Searle submitted 168 studies, including 7 on animals considered crucial by the FDA. After reviewing the claims the Department of Justice instituted grand jury proceedings against Searle for fraud. In December 1975, the FDA placed aspartame approval on temporary hold, for further investigation.

During 1977 and 1978, the FDA and a panel of academic pathologists reviewed 15 of Searle’s studies and concluded, although minor inconsistencies were found, they would not have affected the studies' conclusions. In 1980, a Public Board of Inquiry disagreed with claims aspartame could cause brain damage, including in the developing fetus, but also determined the matter still needed further study. This decision provided fertile grounds on which conspiracy theories began to grow. These theories have created several Internet conspiracy theory and urban legend websites.

An elaborate hoax spread across the internet attributing many harmful medical effects to aspartame. This theory claimed FDA approval process of aspartame was falsified and attributes its source as an email referring to a supposed talk by a "Nancy Markle" at a "World Environmental Conference."

The dissemination of the Markle letter was so popular one version of it was featured in a tutorial on how to determine the credibility of a web page. The tutorial implied the Markle letter was not credible. Although most allegations contradicted medical evidence, this misinformation has spread around the globe as chain e-mails.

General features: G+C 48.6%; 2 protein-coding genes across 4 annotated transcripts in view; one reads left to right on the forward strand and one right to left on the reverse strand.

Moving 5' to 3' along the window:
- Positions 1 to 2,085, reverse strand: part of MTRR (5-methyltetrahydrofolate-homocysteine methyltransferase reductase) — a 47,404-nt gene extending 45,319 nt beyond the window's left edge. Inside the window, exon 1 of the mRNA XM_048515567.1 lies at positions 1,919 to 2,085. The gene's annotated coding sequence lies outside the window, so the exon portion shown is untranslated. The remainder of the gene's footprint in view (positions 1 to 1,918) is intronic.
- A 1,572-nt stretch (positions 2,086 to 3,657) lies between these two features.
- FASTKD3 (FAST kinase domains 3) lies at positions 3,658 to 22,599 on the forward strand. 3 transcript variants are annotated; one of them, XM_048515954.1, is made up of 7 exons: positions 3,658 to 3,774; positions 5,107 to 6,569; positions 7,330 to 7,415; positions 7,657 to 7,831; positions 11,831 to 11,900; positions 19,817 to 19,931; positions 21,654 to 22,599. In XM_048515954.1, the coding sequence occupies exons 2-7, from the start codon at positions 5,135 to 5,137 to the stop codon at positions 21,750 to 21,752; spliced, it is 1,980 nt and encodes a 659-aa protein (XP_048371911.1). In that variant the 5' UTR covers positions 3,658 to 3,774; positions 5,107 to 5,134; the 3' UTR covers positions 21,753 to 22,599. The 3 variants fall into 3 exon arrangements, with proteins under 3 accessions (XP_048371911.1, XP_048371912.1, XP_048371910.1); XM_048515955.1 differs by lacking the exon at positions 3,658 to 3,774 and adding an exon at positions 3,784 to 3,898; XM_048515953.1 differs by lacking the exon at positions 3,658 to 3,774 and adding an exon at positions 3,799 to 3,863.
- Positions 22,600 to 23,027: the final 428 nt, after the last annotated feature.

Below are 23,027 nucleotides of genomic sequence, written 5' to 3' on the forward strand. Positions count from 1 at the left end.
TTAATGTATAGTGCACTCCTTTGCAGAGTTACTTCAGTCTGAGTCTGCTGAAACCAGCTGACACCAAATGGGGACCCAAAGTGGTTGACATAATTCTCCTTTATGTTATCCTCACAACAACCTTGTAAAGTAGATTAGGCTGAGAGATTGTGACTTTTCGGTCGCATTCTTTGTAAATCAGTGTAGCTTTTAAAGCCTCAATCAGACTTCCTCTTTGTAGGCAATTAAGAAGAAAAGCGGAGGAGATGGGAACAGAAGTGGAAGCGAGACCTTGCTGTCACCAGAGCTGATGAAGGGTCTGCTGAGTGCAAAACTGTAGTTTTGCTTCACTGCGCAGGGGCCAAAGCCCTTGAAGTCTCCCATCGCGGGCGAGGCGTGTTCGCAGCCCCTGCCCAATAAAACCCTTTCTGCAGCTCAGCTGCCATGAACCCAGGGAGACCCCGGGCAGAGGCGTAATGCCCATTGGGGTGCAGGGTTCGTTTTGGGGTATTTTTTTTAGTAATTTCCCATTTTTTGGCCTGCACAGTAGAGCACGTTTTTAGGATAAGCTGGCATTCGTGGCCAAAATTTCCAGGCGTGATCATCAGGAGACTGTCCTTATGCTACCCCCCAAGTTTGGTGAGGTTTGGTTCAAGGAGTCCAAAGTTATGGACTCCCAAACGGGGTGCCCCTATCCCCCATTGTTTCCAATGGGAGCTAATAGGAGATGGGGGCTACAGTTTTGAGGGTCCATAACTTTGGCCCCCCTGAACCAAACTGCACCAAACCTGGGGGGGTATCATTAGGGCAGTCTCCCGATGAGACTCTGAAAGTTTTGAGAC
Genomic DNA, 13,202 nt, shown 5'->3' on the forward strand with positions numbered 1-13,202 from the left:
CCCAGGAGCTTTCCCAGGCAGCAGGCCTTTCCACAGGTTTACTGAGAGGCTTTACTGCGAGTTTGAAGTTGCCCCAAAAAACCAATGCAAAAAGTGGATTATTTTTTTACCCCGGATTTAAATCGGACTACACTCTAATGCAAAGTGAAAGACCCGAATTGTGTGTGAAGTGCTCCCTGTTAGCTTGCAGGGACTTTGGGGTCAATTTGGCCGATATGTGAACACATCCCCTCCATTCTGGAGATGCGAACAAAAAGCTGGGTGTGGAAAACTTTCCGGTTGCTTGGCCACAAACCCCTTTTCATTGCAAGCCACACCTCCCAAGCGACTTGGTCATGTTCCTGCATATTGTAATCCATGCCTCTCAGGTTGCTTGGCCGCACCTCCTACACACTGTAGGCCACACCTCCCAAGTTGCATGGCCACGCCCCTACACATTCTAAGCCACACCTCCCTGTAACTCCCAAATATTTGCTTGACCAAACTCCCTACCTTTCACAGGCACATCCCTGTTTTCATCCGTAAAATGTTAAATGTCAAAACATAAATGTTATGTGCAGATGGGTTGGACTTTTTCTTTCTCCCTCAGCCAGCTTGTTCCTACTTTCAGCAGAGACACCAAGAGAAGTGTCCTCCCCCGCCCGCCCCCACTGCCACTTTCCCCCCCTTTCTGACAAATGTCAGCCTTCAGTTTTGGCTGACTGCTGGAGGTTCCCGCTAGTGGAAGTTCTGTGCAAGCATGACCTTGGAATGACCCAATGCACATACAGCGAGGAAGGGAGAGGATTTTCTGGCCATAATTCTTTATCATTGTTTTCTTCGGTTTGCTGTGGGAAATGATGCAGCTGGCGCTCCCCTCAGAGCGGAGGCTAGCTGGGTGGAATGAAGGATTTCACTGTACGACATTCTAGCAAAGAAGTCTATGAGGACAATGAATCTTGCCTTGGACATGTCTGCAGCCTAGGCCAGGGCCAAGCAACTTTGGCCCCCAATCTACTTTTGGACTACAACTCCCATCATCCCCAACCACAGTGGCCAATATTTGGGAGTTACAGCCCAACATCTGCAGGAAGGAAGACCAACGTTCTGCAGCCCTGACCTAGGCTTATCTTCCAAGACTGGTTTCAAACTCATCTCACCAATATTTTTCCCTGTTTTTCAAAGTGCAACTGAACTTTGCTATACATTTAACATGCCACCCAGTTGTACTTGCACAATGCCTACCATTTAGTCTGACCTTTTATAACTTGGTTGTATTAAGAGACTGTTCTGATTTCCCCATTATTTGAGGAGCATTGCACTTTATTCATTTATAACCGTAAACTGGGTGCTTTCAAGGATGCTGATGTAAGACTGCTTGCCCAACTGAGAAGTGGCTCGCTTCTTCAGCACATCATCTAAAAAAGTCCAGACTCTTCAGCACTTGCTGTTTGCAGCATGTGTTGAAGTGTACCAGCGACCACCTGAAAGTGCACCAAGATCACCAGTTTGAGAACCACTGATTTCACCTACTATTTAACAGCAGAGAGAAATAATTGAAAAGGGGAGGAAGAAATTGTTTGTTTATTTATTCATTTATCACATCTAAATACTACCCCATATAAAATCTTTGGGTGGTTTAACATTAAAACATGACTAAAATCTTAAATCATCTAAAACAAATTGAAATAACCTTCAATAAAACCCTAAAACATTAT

Aspartame has been exhaustively studied with research including animal studies, clinical research and after marketing observation. It has been one of the most meticulously tested food ingredients. Comprehensive review articles and independent evaluations by governmental regulatory organizations have analyzed research on aspartame and found it safe. Aspartame has been deemed harmless for human consumption by over 100 regulatory agencies in various countries.

The artificial sweetener has also been used as a means for controlling weight. Contradicting this claim, a few individual studies have suggested aspartame may be a factor in weight gain and obesity as well as increasing hunger. However, thorough reviews have concluded there is little to no data to support this assertion.


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    • JY3502 profile image

      John Young 7 years ago from Florence, South Carolina

      As the 1st paragraph indicated, it's hard to know who is correct. New studies come out saying it's harmful and another one comes along saying it isn't. Thanks for your input J. T.

    • profile image

      J.T. Waldron 7 years ago

      Here is a link to a pdf of the most recent aspartame cancer study:

      And here is an abstract:

      (By the way, Soffritti conducted three long-term studies in recent years and all three studies showed a causal relationship between aspartame and cancer).

      Many studies with dubious funding sources (Anjinamoto, Searle, Merisont, etc.) will attest to the safety of aspartame. Non-industry funded studies are found in this link: